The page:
1. Just because you’re lucky enough to have the most amazing pregnancy, doesn’t mean labour will follow the same way. I was blessed with 9 beautiful months – no morning sickness, back aches, heavy weight gain, high BP, swelling, etc. – blissful! Labour on the other hand was soo not what I expected. 24hrs active labour ended in an emcs – its all worth it in the end ofcourse, I just wish I had a heads up!!
2. Breastfeeding doesn’t just happen…you have to work at it. It sometimes takes weeks, its painful and you’ll sometimes want to give up but as they say breast is best so if you can, give it your best shot.
3. Following on from no. 2, if you can’t, drop the guilt. Make a decision and be okay with it because formula these days is pretty close to the real thing and I’ve seen lots of very healthy formula fed kids. It doesn’t make you less of a mom, it doesn’t mean you won’t have that bond with your child, it just means you couldn’t breastfeed (and thats okay too).
4. Your hormones will be all over the place. When you’re pregnant your endorphin levels are high because progesterone and estrogen increase your innate endorphin levels. Post partum your progesterone and estrogen levels crash, bringing down your endorphin (happy molecules) levels down as well. The first 2 weeks after you give birth is when you’re most likely to experience “baby blues”. Its like being on an emotional rollercoaster because your hormones are all over the place. One minute you’re blisfully happy gazing down at your beautiful creation and the next minute you burst into tears and you have no idea why. This is a transitional period and doesn’t last forever, ride the waves and you’ll get through it before you know it.
5. Go with your gut – There are so many guidelines out there these days that weren’t around even 10 years ago and they’re constantly changing. They are also called “guidelines” for a reason. When it comes to weaning, the NHS in the UK state 17 weeks (about 4 months) as their guideline. The WHO states 6 months (although apparently this is going to change soon). You know your baby, you know what your baby needs. Everyone is going to have their own opinion. If you feel your child will benefit from alittle cereal at 4.5 months then go for it. If you think you should wait till 6 months, thats fine too. If you think giving your child a pacifier will help them sleep better, go for it. They don’t call it mama’s instinct for nothing, listen to it!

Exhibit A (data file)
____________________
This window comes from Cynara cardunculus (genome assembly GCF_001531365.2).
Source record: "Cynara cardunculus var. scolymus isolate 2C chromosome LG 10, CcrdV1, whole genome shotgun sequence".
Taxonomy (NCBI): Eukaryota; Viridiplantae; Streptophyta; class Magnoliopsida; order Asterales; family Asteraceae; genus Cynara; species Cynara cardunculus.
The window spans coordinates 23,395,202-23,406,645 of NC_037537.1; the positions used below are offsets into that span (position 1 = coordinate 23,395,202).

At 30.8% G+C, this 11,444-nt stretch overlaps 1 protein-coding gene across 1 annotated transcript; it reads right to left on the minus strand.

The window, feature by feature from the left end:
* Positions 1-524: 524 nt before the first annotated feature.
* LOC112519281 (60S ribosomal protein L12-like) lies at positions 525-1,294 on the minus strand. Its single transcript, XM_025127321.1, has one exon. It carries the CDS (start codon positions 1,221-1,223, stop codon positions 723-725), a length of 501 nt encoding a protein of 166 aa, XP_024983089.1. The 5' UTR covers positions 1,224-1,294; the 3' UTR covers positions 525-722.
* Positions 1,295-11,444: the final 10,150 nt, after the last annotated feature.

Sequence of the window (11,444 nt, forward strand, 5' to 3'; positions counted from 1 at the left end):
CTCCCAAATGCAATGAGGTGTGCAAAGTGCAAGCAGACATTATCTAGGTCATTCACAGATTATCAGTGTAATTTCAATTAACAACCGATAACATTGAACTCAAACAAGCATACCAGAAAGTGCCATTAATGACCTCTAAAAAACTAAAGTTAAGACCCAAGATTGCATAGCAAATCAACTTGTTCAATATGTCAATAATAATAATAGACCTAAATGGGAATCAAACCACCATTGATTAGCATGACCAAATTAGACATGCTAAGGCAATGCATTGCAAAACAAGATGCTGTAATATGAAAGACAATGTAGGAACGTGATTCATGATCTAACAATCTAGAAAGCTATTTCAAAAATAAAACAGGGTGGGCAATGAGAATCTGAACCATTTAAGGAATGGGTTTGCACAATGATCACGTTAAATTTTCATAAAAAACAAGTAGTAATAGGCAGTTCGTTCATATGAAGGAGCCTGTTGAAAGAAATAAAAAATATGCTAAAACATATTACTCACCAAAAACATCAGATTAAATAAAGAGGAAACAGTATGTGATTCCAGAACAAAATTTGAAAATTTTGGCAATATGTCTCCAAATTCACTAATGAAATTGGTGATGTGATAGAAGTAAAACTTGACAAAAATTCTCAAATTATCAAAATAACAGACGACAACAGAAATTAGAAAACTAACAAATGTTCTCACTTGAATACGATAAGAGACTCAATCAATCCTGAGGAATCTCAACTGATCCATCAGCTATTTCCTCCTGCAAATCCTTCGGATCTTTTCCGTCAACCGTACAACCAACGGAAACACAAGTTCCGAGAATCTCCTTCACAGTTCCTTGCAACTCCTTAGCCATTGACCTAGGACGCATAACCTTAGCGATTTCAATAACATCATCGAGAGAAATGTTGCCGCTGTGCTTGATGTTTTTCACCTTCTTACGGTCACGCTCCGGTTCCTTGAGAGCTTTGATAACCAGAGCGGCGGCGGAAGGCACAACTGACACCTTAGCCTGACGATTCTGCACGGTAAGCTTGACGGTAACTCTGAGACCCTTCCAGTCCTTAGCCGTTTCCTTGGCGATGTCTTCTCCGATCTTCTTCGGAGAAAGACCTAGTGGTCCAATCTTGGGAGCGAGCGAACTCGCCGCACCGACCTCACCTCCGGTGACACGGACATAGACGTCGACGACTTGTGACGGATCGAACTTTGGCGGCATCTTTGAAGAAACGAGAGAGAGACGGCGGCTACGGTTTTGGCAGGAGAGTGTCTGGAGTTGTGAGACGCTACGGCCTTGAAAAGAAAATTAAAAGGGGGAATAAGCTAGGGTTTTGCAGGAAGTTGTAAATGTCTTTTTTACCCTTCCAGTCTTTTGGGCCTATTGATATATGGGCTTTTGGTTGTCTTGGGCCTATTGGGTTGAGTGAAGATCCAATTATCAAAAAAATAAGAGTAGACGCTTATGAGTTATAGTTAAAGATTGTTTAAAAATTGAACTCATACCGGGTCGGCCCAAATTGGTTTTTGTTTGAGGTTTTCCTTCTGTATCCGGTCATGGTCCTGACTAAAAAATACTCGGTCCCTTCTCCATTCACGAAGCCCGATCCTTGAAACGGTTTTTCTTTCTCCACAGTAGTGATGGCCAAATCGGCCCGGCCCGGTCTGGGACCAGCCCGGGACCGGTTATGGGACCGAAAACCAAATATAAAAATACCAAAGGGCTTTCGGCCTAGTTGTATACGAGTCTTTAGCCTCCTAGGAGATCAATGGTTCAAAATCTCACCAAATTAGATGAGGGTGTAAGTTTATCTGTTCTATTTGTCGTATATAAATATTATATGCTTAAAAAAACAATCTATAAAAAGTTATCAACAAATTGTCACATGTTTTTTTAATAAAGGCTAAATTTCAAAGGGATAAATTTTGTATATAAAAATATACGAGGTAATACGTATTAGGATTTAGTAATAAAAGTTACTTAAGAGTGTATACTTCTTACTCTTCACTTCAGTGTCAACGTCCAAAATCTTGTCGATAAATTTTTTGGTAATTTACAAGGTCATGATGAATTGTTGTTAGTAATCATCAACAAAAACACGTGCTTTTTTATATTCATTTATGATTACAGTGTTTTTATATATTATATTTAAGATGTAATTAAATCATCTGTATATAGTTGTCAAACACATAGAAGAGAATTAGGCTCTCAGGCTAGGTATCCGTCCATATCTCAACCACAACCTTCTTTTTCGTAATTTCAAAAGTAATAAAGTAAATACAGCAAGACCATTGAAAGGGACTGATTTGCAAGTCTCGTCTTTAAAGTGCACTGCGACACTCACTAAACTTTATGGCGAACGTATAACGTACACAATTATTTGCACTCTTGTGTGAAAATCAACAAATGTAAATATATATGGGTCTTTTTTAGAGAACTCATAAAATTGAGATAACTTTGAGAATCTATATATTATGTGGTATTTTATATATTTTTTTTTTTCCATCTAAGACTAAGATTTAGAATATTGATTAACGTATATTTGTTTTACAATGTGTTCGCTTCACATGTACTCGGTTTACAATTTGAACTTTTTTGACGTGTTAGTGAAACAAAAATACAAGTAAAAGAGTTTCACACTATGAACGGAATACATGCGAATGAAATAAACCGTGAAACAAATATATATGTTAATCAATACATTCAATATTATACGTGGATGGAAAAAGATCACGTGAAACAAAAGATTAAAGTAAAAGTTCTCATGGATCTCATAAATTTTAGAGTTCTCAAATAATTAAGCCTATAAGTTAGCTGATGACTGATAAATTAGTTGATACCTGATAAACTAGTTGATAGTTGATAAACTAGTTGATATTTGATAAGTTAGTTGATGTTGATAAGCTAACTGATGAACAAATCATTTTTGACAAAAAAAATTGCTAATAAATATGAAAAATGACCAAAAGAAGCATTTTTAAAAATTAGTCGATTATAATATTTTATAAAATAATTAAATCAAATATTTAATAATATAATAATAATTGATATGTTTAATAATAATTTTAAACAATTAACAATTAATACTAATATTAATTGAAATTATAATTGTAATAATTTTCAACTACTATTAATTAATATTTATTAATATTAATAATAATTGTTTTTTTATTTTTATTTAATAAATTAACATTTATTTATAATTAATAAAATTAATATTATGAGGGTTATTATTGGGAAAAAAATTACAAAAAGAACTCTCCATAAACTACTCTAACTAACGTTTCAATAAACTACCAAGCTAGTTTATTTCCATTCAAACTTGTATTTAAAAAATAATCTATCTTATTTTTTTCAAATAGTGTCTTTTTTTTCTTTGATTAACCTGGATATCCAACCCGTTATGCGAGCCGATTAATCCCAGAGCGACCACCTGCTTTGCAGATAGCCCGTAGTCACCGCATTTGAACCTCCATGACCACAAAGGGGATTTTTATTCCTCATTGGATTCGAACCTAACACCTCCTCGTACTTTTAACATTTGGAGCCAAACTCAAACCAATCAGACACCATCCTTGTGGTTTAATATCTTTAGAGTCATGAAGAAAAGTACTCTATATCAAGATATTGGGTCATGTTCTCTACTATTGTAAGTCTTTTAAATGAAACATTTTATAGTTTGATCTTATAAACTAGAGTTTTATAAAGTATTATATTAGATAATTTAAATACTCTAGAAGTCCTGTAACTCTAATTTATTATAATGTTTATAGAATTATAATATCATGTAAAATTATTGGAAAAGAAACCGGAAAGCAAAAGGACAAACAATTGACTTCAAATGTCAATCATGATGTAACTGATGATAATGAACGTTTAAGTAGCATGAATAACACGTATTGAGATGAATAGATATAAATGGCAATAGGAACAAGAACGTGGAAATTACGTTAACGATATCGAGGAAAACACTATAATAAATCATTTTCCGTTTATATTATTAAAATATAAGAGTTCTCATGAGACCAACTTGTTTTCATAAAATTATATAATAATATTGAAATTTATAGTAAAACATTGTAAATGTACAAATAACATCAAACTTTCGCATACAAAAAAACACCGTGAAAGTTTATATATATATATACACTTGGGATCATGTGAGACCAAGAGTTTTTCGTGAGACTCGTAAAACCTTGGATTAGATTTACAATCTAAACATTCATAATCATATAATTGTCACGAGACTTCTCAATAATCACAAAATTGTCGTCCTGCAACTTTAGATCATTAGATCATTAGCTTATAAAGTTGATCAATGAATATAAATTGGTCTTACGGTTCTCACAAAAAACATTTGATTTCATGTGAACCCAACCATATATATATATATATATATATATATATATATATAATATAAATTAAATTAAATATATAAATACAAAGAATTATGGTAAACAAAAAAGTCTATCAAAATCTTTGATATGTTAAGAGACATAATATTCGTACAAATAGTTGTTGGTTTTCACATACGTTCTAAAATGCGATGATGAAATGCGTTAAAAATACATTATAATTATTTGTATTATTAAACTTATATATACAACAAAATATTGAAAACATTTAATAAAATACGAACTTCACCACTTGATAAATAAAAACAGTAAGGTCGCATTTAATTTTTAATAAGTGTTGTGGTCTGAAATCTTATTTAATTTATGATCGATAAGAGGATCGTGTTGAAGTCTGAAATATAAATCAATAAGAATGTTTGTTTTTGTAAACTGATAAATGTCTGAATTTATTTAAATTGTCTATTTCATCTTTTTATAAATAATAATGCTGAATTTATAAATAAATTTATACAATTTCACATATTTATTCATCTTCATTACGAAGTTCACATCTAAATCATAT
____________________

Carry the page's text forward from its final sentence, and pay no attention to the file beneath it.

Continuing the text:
6. Give yourself a break – When you have a baby, for the first 3 months you’re on autopilot. Feed baby, clean baby, bathe baby, put baby to bed. Its exhausting to say the least! Let someone help you. If you’re formula feeding, let your partner or parent or friend do a couple of feeds a day while you rest. If you’re breastfeeding allow someone else to change a few nappies so you can just SIT! In the first three months its not uncommon to get to 1pm and realise you haven’t eaten anything yet or get to 3pm and you’re still in your pyjamas.
7. You don’t need that many clothes for the first 6-9 months. Okay so honestly I was infact told this but I didn’t listen haha. Baby Clothes are just soo cute, I couldn’t help myself – first time mom and all that. I was smart enough to not buy everything I liked in the size S was in (I bought bigger sizes) but I still had way too much stuff!! When babies are older and they’re playing with their food and spilling things, running around and whatnot, you do get through alot more clothes per day but not for the first few months.
8. Don’t believe everything you read. Gina Ford claims she can have babies sleeping through at 6 weeks (and I’m sure there are many babies she can) but a) every baby is different b) you have to take into consideration teething, gas, colic, reflux, etc. So if you’re going to read The Contented Little Baby or Baby Whisperer, just read it with a pinch of salt. Don’t get angry at yourself if you’re following the routines but your baby is still not sleeping through the night.
The last two are not really things I wish someone had told me but 2 things I’d like to share with you:
9. Chill! Relax! Babies will scratch themselves, they’ll throw up, they’ll do poo explosions. When they start crawling, cruising and walking, they’ll fall, they’ll get hurt, they’ll often get back up and be fine. Ofcourse I’m not telling you to be careless but alot of the times children cry at our reaction to an event (falling or hitting themselves) rather than the event itself.
10. Enjoy every moment of it. When they’re 3 months you’ll love that you can leave them on a bouncer and go about doing things. When they are 6 months you’ll love that you can leave them on their playmat and they’ll be in the same place when you get back. And often you’ll look forward to the next stage but honestly it goes by sooo quickly (I’m still in denial about S just turning 1), enjoy every moment!!
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